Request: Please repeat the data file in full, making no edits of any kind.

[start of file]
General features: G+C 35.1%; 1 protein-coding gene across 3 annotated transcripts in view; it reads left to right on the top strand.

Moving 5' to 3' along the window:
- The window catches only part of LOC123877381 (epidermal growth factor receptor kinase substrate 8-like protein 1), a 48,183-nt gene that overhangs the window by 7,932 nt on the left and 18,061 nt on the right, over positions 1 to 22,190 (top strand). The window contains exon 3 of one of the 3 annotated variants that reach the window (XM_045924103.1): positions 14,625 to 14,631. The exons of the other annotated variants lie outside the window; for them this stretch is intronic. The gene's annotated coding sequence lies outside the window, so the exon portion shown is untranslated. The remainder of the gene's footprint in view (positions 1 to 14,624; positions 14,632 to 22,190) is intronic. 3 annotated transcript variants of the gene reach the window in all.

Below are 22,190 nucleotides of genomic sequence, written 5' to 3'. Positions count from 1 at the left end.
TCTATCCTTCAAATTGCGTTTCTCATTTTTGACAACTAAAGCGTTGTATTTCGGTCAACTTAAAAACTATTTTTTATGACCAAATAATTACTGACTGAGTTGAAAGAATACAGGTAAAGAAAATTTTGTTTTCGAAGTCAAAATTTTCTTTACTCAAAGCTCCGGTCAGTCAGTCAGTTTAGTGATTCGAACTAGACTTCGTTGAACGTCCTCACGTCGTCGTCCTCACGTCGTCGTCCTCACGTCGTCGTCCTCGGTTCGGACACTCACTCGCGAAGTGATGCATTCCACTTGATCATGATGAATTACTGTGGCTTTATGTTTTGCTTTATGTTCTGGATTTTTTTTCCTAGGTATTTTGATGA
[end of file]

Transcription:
General features: G+C 35.1%; 1 protein-coding gene across 3 annotated transcripts in view; it reads left to right on the top strand.

Moving 5' to 3' along the window:
- The window catches only part of LOC123877381 (epidermal growth factor receptor kinase substrate 8-like protein 1), a 48,183-nt gene that overhangs the window by 7,932 nt on the left and 18,061 nt on the right, over positions 1 to 22,190 (top strand). The window contains exon 3 of one of the 3 annotated variants that reach the window (XM_045924103.1): positions 14,625 to 14,631. The exons of the other annotated variants lie outside the window; for them this stretch is intronic. The gene's annotated coding sequence lies outside the window, so the exon portion shown is untranslated. The remainder of the gene's footprint in view (positions 1 to 14,624; positions 14,632 to 22,190) is intronic. 3 annotated transcript variants of the gene reach the window in all.

Below are 22,190 nucleotides of genomic sequence, written 5' to 3'. Positions count from 1 at the left end.
TCTATCCTTCAAATTGCGTTTCTCATTTTTGACAACTAAAGCGTTGTATTTCGGTCAACTTAAAAACTATTTTTTATGACCAAATAATTACTGACTGAGTTGAAAGAATACAGGTAAAGAAAATTTTGTTTTCGAAGTCAAAATTTTCTTTACTCAAAGCTCCGGTCAGTCAGTCAGTTTAGTGATTCGAACTAGACTTCGTTGAACGTCCTCACGTCGTCGTCCTCACGTCGTCGTCCTCACGTCGTCGTCCTCGGTTCGGACACTCACTCGCGAAGTGATGCATTCCACTTGATCATGATGAATTACTGTGGCTTTATGTTTTGCTTTATGTTCTGGATTTTTTTTCCTAGGTATTTTGATGA